One of the problems with America today is complete lack of empathy for the oppressed. The tendency of those who coasted into easy lives to ignore injuries to those less fortunate is exacerbated by television shows promoting torture, violent video games, and extolling “capitalism”, aimed at people who are themselves in fact powerless but through the magic of “media content” can imagine themselves as cruel tyrants, cold murderers, and exploiters of the poor. Even foreign wars based on what everyone now recognizes as outright lies are shrugged off — or worse, supported.

One of the techniques of social control is that so long as the powerless can feel superior to someone else, they don’t notice oppression from above, but instead act to enforce and spread the tyranny. — Just WAKE UP and look to those on top, because they’re the actual source of most problems in society. THEY are making you behave like animals by suppressing natural empathies, besides class interests.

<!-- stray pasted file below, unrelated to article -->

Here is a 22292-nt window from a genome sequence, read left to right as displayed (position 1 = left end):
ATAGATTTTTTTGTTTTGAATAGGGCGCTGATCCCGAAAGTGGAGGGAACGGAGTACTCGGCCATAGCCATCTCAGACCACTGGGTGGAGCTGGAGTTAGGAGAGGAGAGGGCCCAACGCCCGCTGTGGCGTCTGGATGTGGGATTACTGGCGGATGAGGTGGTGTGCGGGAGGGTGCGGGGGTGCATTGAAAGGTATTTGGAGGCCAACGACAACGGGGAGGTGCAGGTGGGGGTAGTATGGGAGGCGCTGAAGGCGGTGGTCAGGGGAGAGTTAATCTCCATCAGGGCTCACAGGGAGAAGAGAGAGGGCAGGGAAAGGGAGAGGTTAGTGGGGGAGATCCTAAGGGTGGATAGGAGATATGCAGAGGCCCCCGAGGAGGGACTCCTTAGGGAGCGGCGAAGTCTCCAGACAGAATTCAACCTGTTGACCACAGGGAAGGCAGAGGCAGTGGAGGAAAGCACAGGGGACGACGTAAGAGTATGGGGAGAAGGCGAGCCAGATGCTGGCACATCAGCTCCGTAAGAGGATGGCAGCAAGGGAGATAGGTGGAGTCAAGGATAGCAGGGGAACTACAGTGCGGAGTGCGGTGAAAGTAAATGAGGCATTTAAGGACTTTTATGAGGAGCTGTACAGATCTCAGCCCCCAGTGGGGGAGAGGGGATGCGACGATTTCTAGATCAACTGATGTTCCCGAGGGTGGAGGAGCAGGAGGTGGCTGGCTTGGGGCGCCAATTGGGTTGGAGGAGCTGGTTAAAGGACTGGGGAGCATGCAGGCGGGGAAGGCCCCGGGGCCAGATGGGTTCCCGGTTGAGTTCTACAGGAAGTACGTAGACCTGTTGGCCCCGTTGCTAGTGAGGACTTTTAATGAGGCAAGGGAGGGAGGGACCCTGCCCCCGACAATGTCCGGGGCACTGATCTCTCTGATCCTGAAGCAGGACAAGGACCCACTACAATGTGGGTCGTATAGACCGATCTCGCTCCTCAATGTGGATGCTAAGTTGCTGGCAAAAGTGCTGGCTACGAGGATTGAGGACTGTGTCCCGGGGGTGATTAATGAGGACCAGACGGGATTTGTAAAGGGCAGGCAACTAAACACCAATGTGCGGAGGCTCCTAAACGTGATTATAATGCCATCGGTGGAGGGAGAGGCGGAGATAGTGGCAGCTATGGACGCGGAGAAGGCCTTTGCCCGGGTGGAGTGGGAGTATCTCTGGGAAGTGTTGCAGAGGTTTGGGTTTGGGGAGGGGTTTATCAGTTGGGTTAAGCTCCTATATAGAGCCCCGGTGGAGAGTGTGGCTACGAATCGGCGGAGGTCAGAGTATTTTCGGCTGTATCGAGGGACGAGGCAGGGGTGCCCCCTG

Anonymous Coward says:

Re: Re: Re:3 Re:

I not only dare I encourage that kids grow a thicker skin and learn how to deal with bullies, there are ways to make bullies pay and the most effective ways never ever involves the legal system.

I knew a bully that was shunned by his friends at school and in the neighborhood do you think he continued behaving the way he did?

Also bullies are insecure people they do it for the attention or because they can, humiliate them in public and things change.

Create the anti-bully squadron there is a lot people can do if they just put their minds to it and none involves giving up your first amendment to get something.

Anonymous Coward says:

Re: Re: Re:3 Re:

I’ll shrug it off as “quit living in the past”

Been there, done that. Made fun of, bad self esteem, except then I did grow a thicker skin. Then I did learn to fight back by using comedy. And getting better grades than the people making fun of me, going to college, getting a great job, and generally moving on with my life helped quite a bit too.

You should try it sometime.

Marcel de Jong (profile) says:

Re: Re: Re:4 Re: